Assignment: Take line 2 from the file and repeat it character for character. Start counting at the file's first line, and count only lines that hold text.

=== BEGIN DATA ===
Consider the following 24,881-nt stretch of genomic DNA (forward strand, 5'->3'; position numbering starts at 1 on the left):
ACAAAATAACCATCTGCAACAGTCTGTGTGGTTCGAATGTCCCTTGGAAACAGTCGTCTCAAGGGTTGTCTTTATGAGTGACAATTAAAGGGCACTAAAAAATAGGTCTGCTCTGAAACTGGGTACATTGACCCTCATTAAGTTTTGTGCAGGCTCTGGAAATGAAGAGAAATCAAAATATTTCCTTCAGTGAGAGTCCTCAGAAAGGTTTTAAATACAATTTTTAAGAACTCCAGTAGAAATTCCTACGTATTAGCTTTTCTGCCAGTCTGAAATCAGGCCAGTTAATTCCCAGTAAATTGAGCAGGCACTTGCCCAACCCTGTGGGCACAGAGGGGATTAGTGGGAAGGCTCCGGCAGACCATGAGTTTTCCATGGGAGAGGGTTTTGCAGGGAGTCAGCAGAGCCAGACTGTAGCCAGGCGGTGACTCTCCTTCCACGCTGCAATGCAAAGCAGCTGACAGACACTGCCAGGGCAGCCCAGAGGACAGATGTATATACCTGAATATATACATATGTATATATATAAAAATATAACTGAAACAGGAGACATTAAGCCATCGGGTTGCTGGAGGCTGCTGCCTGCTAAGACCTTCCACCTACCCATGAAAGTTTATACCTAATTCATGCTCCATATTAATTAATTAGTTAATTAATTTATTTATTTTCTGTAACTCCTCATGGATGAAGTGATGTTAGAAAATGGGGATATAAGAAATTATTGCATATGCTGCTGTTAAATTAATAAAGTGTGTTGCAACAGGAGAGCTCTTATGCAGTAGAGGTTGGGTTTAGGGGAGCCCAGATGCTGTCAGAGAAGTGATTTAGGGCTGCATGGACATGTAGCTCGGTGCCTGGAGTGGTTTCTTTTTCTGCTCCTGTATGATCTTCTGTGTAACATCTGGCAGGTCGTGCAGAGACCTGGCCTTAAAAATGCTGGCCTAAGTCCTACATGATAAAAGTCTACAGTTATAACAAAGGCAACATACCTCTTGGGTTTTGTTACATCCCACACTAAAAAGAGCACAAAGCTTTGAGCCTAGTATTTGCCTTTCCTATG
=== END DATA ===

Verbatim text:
ACAAAATAACCATCTGCAACAGTCTGTGTGGTTCGAATGTCCCTTGGAAACAGTCGTCTCAAGGGTTGTCTTTATGAGTGACAATTAAAGGGCACTAAAAAATAGGTCTGCTCTGAAACTGGGTACATTGACCCTCATTAAGTTTTGTGCAGGCTCTGGAAATGAAGAGAAATCAAAATATTTCCTTCAGTGAGAGTCCTCAGAAAGGTTTTAAATACAATTTTTAAGAACTCCAGTAGAAATTCCTACGTATTAGCTTTTCTGCCAGTCTGAAATCAGGCCAGTTAATTCCCAGTAAATTGAGCAGGCACTTGCCCAACCCTGTGGGCACAGAGGGGATTAGTGGGAAGGCTCCGGCAGACCATGAGTTTTCCATGGGAGAGGGTTTTGCAGGGAGTCAGCAGAGCCAGACTGTAGCCAGGCGGTGACTCTCCTTCCACGCTGCAATGCAAAGCAGCTGACAGACACTGCCAGGGCAGCCCAGAGGACAGATGTATATACCTGAATATATACATATGTATATATATAAAAATATAACTGAAACAGGAGACATTAAGCCATCGGGTTGCTGGAGGCTGCTGCCTGCTAAGACCTTCCACCTACCCATGAAAGTTTATACCTAATTCATGCTCCATATTAATTAATTAGTTAATTAATTTATTTATTTTCTGTAACTCCTCATGGATGAAGTGATGTTAGAAAATGGGGATATAAGAAATTATTGCATATGCTGCTGTTAAATTAATAAAGTGTGTTGCAACAGGAGAGCTCTTATGCAGTAGAGGTTGGGTTTAGGGGAGCCCAGATGCTGTCAGAGAAGTGATTTAGGGCTGCATGGACATGTAGCTCGGTGCCTGGAGTGGTTTCTTTTTCTGCTCCTGTATGATCTTCTGTGTAACATCTGGCAGGTCGTGCAGAGACCTGGCCTTAAAAATGCTGGCCTAAGTCCTACATGATAAAAGTCTACAGTTATAACAAAGGCAACATACCTCTTGGGTTTTGTTACATCCCACACTAAAAAGAGCACAAAGCTTTGAGCCTAGTATTTGCCTTTCCTATG